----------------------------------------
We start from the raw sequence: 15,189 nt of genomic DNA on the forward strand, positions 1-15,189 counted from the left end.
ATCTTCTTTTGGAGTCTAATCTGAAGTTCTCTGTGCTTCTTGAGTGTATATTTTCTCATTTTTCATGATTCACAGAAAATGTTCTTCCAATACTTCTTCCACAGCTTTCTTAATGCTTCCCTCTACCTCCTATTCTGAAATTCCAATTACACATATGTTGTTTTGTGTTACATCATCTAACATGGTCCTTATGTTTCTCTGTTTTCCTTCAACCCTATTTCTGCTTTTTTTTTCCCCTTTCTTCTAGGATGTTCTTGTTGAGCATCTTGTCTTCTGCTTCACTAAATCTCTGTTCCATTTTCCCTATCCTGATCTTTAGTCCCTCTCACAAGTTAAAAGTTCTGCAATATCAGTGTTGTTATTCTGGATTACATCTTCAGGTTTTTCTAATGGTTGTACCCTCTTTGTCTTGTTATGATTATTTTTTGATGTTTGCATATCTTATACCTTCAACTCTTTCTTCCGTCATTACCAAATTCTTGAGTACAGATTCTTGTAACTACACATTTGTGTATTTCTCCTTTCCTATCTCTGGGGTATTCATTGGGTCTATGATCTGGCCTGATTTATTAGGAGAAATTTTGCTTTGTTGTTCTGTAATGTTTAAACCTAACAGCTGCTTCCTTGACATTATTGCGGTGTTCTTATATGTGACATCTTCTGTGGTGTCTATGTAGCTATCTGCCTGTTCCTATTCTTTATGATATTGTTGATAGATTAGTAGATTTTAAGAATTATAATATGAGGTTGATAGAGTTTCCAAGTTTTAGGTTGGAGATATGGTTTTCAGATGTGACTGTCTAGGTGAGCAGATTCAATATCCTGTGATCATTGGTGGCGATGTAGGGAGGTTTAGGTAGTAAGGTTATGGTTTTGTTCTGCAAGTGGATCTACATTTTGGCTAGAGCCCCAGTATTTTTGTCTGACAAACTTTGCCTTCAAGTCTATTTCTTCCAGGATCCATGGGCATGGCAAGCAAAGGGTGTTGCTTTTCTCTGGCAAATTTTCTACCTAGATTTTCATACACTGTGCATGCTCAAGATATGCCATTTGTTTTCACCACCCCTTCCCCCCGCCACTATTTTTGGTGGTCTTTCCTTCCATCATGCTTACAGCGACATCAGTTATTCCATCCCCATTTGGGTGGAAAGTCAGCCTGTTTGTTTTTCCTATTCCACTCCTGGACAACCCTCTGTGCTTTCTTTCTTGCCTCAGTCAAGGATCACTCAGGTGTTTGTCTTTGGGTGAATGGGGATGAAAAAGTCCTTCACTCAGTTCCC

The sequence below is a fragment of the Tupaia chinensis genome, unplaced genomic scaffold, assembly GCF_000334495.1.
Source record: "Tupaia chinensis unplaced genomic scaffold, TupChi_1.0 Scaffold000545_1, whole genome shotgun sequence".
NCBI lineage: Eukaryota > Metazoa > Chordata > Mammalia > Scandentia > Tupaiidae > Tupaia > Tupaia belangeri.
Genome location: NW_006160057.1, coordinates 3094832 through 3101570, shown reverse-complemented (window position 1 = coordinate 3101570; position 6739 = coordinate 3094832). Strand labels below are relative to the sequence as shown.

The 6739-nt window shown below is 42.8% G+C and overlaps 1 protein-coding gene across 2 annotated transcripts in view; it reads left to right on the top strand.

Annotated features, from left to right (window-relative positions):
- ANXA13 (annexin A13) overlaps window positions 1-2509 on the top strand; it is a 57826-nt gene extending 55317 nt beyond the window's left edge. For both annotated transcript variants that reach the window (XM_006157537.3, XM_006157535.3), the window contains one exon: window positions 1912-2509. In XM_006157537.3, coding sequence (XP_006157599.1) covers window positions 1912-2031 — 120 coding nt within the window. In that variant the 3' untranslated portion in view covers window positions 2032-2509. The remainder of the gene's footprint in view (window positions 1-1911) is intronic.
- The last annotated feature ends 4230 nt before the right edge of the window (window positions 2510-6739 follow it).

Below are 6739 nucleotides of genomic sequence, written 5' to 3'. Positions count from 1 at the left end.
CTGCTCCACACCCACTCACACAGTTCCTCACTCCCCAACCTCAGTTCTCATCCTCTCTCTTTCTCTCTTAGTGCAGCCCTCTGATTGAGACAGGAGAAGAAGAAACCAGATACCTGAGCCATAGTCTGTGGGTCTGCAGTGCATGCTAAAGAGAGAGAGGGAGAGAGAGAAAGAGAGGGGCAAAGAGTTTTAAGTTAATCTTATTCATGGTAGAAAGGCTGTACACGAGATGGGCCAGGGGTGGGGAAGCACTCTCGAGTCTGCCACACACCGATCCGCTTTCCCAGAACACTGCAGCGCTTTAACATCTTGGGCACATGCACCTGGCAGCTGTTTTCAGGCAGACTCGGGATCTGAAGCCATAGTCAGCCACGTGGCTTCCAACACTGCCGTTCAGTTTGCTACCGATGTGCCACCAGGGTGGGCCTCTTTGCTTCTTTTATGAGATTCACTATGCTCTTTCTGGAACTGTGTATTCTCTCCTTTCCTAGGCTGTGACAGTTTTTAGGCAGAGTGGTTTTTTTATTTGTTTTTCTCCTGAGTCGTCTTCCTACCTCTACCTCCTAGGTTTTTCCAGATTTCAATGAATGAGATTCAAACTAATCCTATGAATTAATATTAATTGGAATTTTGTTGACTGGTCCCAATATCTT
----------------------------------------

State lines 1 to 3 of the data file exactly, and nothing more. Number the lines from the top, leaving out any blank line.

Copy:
We start from the raw sequence: 15,189 nt of genomic DNA on the forward strand, positions 1-15,189 counted from the left end.
ATCTTCTTTTGGAGTCTAATCTGAAGTTCTCTGTGCTTCTTGAGTGTATATTTTCTCATTTTTCATGATTCACAGAAAATGTTCTTCCAATACTTCTTCCACAGCTTTCTTAATGCTTCCCTCTACCTCCTATTCTGAAATTCCAATTACACATATGTTGTTTTGTGTTACATCATCTAACATGGTCCTTATGTTTCTCTGTTTTCCTTCAACCCTATTTCTGCTTTTTTTTTCCCCTTTCTTCTAGGATGTTCTTGTTGAGCATCTTGTCTTCTGCTTCACTAAATCTCTGTTCCATTTTCCCTATCCTGATCTTTAGTCCCTCTCACAAGTTAAAAGTTCTGCAATATCAGTGTTGTTATTCTGGATTACATCTTCAGGTTTTTCTAATGGTTGTACCCTCTTTGTCTTGTTATGATTATTTTTTGATGTTTGCATATCTTATACCTTCAACTCTTTCTTCCGTCATTACCAAATTCTTGAGTACAGATTCTTGTAACTACACATTTGTGTATTTCTCCTTTCCTATCTCTGGGGTATTCATTGGGTCTATGATCTGGCCTGATTTATTAGGAGAAATTTTGCTTTGTTGTTCTGTAATGTTTAAACCTAACAGCTGCTTCCTTGACATTATTGCGGTGTTCTTATATGTGACATCTTCTGTGGTGTCTATGTAGCTATCTGCCTGTTCCTATTCTTTATGATATTGTTGATAGATTAGTAGATTTTAAGAATTATAATATGAGGTTGATAGAGTTTCCAAGTTTTAGGTTGGAGATATGGTTTTCAGATGTGACTGTCTAGGTGAGCAGATTCAATATCCTGTGATCATTGGTGGCGATGTAGGGAGGTTTAGGTAGTAAGGTTATGGTTTTGTTCTGCAAGTGGATCTACATTTTGGCTAGAGCCCCAGTATTTTTGTCTGACAAACTTTGCCTTCAAGTCTATTTCTTCCAGGATCCATGGGCATGGCAAGCAAAGGGTGTTGCTTTTCTCTGGCAAATTTTCTACCTAGATTTTCATACACTGTGCATGCTCAAGATATGCCATTTGTTTTCACCACCCCTTCCCCCCGCCACTATTTTTGGTGGTCTTTCCTTCCATCATGCTTACAGCGACATCAGTTATTCCATCCCCATTTGGGTGGAAAGTCAGCCTGTTTGTTTTTCCTATTCCACTCCTGGACAACCCTCTGTGCTTTCTTTCTTGCCTCAGTCAAGGATCACTCAGGTGTTTGTCTTTGGGTGAATGGGGATGAAAAAGTCCTTCACTCAGTTCCC

The sequence below is a fragment of the Tupaia chinensis genome, unplaced genomic scaffold, assembly GCF_000334495.1.